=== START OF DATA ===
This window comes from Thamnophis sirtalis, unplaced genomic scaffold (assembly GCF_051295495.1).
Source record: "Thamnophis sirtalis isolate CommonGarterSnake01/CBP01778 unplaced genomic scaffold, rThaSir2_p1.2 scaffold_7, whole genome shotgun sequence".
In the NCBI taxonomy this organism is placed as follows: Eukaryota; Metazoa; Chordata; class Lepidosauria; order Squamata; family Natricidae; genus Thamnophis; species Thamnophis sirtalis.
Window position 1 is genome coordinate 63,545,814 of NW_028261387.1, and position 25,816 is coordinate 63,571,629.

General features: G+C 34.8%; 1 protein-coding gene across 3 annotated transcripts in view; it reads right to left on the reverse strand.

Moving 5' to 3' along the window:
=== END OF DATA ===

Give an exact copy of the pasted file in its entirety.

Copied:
This window comes from Thamnophis sirtalis, unplaced genomic scaffold (assembly GCF_051295495.1).
Source record: "Thamnophis sirtalis isolate CommonGarterSnake01/CBP01778 unplaced genomic scaffold, rThaSir2_p1.2 scaffold_7, whole genome shotgun sequence".
In the NCBI taxonomy this organism is placed as follows: Eukaryota; Metazoa; Chordata; class Lepidosauria; order Squamata; family Natricidae; genus Thamnophis; species Thamnophis sirtalis.
Window position 1 is genome coordinate 63,545,814 of NW_028261387.1, and position 25,816 is coordinate 63,571,629.

General features: G+C 34.8%; 1 protein-coding gene across 3 annotated transcripts in view; it reads right to left on the reverse strand.

Moving 5' to 3' along the window: